Not Finishing our Fitness Goals
It’s a shared human experience to find ourselves in the middle of the year without remembering or committing to the goals we set at the beginning of the year’s journey. This is even more prevalent when it comes to fitness goals.
According to one study, two-thirds of Americans set fitness goals at the beginning of the year, and the vast majority (73%) didn’t attain them by the end of the year.
While I don’t have a silver bullet solution to this problem, I do think most fitness goal setting endeavors are missing a simple but essential ingredient.
Mission: The Fuel for Your Fitness Goals
Even the most well-crafted goals are short-sighted. Using the popular S.M.A.R.T. framework for goal setting will require you to put an expiration date on your goal.
But a mission operates from a different time horizon. It’s far longer and broader. If a fitness goal is the first stop on a long road trip, the fitness mission is the final destination. If a fitness goal is the first checkpoint in a half-marathon, the fitness mission is the finish line.
Every time I have lacked a defined mission for my training, my motivation dipped, and my consistency tanked shortly thereafter.
Defining your fitness mission is worth the effort. It’s worth spending the time reflecting on your own goals, your desired habits, and then crafting a plan to accomplish it.
But this does not have to be complicated, scientific, or extravagant. There are just three questions you need to answer.
Mission: The “What”?
The “what” is the destination you are trying to get to. What’s your desired outcome with fitness? What “end” do you have in mind? What result prompted you to enter the gym in the first place?
The “what” will shift over time, depending on your circumstances, experiences, and restraints. And, unlike goals, the “what” can be somewhat general and still be effective.
Here are some ideas for the “what”:
- Build strength with kettlebells, dumbbells, barbells, etc…
- Lose weight and body fat.
- Pursue longevity and health.
- Learn and perform movements that enhance functional fitness.
Mission: The “Why”?
Starting with the “what” is intentional. It’s far easier to understand and chart your motivations once you have your destination defined.
As a Christian, I believe that our bodies were fashioned by the hands and will of an omnipotent, omniscient, and omnipresent God (Genesis 1-2, Psalm 139). By design, our bodies were meant for movement. They were built to carry loads, endure distances, and maneuver through the demands of the day.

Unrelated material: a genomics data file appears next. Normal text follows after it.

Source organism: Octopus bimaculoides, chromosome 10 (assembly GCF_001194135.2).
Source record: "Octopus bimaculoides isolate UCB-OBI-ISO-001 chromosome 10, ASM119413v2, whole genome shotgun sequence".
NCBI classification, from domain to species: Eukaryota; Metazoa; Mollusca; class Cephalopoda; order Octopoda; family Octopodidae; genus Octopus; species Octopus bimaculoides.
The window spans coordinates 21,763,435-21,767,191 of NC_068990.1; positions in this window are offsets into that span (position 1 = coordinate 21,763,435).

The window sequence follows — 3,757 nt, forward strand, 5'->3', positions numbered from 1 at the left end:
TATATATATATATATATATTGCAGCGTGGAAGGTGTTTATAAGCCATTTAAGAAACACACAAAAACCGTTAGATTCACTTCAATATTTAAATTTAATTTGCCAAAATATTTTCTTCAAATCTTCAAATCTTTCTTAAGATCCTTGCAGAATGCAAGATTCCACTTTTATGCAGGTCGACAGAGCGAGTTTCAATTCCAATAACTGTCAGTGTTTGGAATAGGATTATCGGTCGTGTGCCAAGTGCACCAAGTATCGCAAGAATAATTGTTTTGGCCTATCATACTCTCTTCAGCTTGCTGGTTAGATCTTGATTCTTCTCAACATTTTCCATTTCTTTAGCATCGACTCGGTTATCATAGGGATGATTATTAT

This forms the most basic framework to understand motivation for exercise as a Christian: stewardship. We are stewards of this amazing gift. And like the choice of the stewards in Matthew 25, we can either turn a profit on what we are given by labor and use or bury it in the ground by neglect and idleness.
So as a Christian, here are some basic frameworks for the “why”:
- Stewarding your body for God’s glory.
- Pursuing diligence and rejecting hasty results (Proverbs 21:5).
- Learning sober-mindedness and self-control (Titus 2:6).
- Use your strength for others, such as your kids, family, grandkids, etc…
Mission: The “How”?
Once you have your destination (“what”) and your motivation (“why”) in place, you need to decide how you plan to arrive.
The “how” is simply that; what tools, techniques, and tactics will you use to get to where you want to be?
Here are some ideas for the “how”:
- Invest in home gym equipment.
- Buy a fitness membership at a brick-and-mortar gym.
- Pursue recreational activities (hiking, biking, swimming, etc…)
- Purchase 1/1 personal training sessions with a trainer.
- Attend group classes.
My Fitness Mission
My mission has shifted over the last several years. It’s had to adapt to a growing family, a demanding career, and other responsibilities.
But with a wife, two young kids (a third on the way), a full-time job, and other responsibilities, here’s what my mission looks like these days:
Make kettlebell swings and get-ups feel easy with a 48kg kettlebell (“what”) to build strength (“why”) using my home gym (“how”)
That’s it. Nothing fancy, but plenty to keep me busy with.
Whether your mission is to use barbells to build strength, bodyweight to pursue longevity, or running to improve heart health and overall fitness, it’s worth spending the time to define the mission and plan to follow to get there. This clarity will help you stay on course.
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Ready to get started?